In Alaska's Anchorage, Ice Age Averted For Now In High Country | Alaska Dispatch
Ice finally went out of Rabbit Lake in the Chugach Mountains in mid-July, ending fears that a new ice age might be brewing only a few thousand feet above Alaska's largest city. But plenty of snow still clings to the mountains surrounding the lake at about 3,100 feet. And just over a ridge, ice floated in McHugh Lake at an elevation of only 2,900 feet near the end of July...Alaska's Largest City Sees Fourth Chilliest July in History | Alaska Dispatch
Most Alaskans expected all that snow to melt away quickly, as it usually does. But it didn't.
That probably won't leave much time between the melt of the last of last winter's snow and the start of next winter. It is not unusual for the higher peaks around the Sound to be covered with "termination dust,'' as the Alaska old timers called early snowfall, by the middle of September. Glaciers, of course, start forming when the snow of a new winter arrives before the snow of an old winter is gone. Snow piles upon snow until the weight of it compresses the snow at the bottom into ice. Then you have an Ice Age.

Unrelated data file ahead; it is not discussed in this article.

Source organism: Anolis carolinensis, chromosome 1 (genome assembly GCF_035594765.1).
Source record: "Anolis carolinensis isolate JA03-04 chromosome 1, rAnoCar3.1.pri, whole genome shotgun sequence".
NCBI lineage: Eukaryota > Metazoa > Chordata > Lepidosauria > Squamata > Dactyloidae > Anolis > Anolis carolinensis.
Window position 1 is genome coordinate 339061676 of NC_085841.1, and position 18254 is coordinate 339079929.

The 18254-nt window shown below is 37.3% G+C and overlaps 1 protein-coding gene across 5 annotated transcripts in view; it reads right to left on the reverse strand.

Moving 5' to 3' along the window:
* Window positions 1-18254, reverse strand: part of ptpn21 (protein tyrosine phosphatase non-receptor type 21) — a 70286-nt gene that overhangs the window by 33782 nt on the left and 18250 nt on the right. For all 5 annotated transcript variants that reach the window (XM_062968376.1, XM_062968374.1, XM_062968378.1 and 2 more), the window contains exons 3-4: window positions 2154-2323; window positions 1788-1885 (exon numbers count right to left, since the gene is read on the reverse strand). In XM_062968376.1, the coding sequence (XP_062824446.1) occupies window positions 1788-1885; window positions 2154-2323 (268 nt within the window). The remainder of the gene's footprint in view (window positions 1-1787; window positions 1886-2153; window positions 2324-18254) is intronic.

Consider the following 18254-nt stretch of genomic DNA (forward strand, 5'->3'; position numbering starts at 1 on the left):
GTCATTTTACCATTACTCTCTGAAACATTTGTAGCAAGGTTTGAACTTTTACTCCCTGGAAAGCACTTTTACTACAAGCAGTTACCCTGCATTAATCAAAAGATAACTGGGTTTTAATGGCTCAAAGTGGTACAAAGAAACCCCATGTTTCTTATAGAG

Endless winter, baby. Endless winter.
But this July saw just three days of 70 degrees or more, with a high of 73 on July 18...
Alan Czajkowski, director for maintenance and operations with municipality of Anchorage said bulldozers have been going to different snow pile sites around the city to move the snow around in an effort to help it melt faster. He's doubtful the snow will be gone by the end of summer.